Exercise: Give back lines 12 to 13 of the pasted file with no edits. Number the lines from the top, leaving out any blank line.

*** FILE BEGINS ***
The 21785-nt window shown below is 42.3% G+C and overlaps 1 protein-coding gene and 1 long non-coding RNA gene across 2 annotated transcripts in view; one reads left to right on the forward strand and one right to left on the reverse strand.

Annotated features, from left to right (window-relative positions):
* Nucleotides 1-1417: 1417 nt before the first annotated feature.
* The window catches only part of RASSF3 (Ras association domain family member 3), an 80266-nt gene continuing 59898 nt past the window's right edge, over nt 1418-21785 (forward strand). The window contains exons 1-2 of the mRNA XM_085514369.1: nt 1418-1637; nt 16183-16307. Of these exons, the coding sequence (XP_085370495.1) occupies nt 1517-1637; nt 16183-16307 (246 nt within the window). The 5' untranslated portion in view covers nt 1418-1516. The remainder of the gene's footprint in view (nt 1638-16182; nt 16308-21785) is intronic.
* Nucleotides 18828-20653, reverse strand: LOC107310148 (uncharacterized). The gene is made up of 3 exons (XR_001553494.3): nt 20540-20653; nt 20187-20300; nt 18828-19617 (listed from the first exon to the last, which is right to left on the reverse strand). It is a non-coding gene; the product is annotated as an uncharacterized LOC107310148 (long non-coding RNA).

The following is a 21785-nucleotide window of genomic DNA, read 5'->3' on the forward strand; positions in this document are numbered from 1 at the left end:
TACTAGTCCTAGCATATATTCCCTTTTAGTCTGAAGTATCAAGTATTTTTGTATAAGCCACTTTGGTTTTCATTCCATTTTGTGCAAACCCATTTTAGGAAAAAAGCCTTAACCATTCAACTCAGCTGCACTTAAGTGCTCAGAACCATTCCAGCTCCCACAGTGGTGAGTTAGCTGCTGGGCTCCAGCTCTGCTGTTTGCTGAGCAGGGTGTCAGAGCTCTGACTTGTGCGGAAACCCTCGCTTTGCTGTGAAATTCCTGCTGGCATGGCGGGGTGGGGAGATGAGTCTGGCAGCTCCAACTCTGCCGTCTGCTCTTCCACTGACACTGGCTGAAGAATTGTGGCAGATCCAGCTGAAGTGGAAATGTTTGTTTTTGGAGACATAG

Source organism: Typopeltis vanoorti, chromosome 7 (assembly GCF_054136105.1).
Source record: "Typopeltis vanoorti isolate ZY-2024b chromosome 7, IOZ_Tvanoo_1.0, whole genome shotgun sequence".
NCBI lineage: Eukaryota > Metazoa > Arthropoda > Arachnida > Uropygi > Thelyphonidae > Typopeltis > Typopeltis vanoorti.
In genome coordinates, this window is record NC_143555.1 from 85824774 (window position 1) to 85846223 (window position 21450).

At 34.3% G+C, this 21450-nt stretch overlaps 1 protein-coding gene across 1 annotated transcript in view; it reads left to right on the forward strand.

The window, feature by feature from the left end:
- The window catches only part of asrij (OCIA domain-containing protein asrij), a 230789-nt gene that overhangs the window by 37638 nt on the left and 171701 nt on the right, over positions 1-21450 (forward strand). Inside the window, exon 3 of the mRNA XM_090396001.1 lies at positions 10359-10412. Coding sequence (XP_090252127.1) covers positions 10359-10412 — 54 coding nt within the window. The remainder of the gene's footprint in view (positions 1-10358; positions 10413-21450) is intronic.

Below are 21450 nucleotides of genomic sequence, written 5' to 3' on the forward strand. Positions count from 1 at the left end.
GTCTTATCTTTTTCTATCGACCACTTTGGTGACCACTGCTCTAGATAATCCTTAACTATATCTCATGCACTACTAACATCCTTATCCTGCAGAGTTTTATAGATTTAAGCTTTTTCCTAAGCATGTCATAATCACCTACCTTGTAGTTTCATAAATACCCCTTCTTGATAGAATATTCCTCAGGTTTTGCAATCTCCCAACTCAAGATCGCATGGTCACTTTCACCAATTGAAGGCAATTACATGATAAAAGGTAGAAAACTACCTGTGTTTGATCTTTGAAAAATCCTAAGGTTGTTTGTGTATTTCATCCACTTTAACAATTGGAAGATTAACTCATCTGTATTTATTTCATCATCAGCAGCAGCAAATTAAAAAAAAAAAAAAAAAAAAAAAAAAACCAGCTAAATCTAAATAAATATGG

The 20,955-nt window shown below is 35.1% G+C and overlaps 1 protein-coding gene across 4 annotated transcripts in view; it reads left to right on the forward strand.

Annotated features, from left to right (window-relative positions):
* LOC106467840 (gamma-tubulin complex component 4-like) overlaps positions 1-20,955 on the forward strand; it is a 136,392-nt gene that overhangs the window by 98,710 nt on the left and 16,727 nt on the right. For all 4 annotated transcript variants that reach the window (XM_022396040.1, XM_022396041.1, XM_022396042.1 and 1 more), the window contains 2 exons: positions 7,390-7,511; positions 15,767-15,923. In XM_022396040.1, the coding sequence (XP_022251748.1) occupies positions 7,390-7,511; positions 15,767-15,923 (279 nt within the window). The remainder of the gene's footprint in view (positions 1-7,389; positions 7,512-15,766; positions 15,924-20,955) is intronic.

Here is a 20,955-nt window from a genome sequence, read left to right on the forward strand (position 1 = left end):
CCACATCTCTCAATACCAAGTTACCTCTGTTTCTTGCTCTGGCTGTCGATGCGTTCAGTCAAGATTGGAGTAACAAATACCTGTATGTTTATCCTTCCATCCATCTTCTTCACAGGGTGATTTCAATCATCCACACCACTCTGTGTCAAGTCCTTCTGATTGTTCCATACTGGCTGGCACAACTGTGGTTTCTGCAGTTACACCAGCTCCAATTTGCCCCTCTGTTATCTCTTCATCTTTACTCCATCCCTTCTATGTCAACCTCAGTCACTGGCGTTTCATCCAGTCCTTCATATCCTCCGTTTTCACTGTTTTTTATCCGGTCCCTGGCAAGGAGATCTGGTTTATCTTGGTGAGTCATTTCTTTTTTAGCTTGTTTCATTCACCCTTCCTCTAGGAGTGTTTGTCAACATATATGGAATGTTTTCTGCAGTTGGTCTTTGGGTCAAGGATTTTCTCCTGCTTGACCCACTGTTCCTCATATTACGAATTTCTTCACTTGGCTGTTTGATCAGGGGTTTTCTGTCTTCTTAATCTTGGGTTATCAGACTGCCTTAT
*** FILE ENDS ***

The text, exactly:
At 34.3% G+C, this 21450-nt stretch overlaps 1 protein-coding gene across 1 annotated transcript in view; it reads left to right on the forward strand.

The window, feature by feature from the left end: